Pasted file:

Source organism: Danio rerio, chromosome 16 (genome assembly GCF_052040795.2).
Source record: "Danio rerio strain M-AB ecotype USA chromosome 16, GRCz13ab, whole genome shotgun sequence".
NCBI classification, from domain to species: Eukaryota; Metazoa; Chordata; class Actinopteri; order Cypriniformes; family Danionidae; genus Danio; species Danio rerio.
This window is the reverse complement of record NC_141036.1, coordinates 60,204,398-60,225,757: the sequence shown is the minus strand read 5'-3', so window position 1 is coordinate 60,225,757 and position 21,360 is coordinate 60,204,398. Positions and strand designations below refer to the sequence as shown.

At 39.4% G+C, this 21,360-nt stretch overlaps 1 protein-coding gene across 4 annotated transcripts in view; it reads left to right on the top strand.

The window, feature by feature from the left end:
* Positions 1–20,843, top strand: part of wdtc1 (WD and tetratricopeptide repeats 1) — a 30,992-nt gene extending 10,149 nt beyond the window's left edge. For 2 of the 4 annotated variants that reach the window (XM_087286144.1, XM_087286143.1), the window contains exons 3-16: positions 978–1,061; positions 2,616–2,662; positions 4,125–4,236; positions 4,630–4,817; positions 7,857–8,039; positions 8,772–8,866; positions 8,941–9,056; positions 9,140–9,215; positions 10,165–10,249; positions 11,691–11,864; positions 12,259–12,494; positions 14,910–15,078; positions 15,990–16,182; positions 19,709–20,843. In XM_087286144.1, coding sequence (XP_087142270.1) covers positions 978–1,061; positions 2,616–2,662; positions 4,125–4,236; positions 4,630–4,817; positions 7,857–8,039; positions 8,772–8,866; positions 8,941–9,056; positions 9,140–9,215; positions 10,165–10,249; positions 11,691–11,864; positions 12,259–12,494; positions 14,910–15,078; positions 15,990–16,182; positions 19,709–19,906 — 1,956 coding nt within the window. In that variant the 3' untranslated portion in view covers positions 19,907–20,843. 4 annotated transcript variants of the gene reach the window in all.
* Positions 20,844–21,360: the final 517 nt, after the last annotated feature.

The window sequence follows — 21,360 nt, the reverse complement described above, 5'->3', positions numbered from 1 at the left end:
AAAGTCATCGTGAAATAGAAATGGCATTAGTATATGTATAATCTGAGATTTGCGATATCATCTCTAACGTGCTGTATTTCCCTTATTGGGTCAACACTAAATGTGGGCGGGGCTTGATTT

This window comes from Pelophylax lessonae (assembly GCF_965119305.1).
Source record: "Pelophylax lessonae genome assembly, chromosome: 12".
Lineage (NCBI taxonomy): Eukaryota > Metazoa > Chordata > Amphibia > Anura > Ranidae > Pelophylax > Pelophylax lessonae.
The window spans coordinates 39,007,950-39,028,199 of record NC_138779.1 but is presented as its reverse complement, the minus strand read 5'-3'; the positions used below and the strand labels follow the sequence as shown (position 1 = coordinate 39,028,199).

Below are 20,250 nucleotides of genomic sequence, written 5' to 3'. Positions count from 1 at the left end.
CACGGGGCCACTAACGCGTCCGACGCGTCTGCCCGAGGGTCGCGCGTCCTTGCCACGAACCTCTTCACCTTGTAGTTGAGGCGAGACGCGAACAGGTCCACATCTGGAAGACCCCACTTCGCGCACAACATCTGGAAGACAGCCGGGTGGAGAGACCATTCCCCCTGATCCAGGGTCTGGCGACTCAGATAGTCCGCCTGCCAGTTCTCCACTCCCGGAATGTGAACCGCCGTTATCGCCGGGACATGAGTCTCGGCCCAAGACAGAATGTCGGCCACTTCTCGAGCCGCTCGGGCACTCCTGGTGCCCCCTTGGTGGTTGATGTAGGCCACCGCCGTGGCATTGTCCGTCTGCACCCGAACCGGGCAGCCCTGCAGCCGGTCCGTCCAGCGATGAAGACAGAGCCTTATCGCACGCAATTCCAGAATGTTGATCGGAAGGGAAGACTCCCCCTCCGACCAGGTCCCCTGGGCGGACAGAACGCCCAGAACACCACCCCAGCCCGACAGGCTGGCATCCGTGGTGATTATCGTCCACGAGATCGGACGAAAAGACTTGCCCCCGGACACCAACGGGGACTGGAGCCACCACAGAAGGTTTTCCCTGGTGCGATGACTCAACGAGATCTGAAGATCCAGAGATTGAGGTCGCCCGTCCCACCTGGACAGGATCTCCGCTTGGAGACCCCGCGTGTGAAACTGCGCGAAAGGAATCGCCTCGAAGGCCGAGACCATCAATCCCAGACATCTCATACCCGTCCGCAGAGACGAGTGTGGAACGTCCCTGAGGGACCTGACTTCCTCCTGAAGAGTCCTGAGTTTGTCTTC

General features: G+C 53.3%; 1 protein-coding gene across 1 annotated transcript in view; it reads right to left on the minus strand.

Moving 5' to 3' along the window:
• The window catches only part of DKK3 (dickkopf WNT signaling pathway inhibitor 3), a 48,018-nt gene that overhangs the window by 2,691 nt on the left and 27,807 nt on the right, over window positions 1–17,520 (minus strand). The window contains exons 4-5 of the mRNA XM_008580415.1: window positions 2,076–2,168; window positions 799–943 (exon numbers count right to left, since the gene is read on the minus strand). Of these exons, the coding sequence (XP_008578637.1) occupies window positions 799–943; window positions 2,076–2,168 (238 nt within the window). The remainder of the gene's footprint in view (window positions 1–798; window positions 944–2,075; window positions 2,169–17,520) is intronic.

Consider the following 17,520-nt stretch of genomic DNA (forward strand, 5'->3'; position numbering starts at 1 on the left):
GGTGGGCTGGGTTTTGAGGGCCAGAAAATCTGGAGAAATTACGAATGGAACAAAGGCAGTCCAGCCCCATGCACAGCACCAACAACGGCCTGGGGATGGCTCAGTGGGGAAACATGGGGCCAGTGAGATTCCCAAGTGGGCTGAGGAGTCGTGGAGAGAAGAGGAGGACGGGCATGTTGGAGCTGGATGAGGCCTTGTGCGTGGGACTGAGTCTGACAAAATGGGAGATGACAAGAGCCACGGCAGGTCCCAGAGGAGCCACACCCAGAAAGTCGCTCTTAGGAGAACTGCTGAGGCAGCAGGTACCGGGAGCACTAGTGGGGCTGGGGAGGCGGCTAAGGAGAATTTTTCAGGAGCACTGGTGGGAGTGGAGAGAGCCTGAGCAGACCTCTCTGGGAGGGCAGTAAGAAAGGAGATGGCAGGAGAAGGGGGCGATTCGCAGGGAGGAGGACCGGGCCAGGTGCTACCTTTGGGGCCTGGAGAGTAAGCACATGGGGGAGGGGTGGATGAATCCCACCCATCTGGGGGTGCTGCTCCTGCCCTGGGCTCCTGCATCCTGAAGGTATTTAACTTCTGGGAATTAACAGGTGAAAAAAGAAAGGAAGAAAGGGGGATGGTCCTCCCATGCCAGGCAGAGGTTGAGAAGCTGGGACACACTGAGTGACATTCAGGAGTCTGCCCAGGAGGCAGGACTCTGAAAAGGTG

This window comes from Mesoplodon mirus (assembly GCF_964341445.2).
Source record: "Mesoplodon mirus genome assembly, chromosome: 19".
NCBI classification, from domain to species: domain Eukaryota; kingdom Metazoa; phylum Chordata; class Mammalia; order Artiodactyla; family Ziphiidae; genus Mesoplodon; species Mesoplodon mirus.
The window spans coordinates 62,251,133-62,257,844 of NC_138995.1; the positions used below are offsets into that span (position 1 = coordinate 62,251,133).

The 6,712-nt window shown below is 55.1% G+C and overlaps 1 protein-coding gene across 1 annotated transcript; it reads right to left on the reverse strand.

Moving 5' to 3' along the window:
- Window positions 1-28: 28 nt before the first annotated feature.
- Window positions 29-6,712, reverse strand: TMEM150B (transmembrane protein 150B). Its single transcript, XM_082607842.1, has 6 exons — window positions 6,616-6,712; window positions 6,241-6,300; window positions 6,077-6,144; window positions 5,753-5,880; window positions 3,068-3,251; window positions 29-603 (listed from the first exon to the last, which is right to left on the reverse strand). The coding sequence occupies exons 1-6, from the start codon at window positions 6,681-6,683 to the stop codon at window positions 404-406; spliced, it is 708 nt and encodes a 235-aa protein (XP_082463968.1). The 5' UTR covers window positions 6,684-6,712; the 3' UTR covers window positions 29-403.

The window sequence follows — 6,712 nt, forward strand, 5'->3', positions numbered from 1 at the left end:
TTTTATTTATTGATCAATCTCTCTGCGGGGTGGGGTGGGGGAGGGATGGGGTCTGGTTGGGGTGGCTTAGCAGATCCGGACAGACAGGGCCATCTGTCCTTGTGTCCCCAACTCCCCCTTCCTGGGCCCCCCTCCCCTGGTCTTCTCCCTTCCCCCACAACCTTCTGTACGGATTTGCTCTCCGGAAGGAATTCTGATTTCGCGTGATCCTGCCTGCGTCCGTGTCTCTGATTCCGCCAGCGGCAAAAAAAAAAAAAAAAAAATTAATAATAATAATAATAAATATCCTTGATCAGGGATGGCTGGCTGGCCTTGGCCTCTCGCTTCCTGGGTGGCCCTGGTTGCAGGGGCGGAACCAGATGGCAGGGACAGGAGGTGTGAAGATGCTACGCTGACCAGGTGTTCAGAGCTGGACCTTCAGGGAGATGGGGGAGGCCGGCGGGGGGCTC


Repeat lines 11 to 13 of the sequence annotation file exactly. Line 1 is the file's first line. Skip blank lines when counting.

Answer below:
This window comes from Pelophylax lessonae (assembly GCF_965119305.1).
Source record: "Pelophylax lessonae genome assembly, chromosome: 12".
Lineage (NCBI taxonomy): Eukaryota > Metazoa > Chordata > Amphibia > Anura > Ranidae > Pelophylax > Pelophylax lessonae.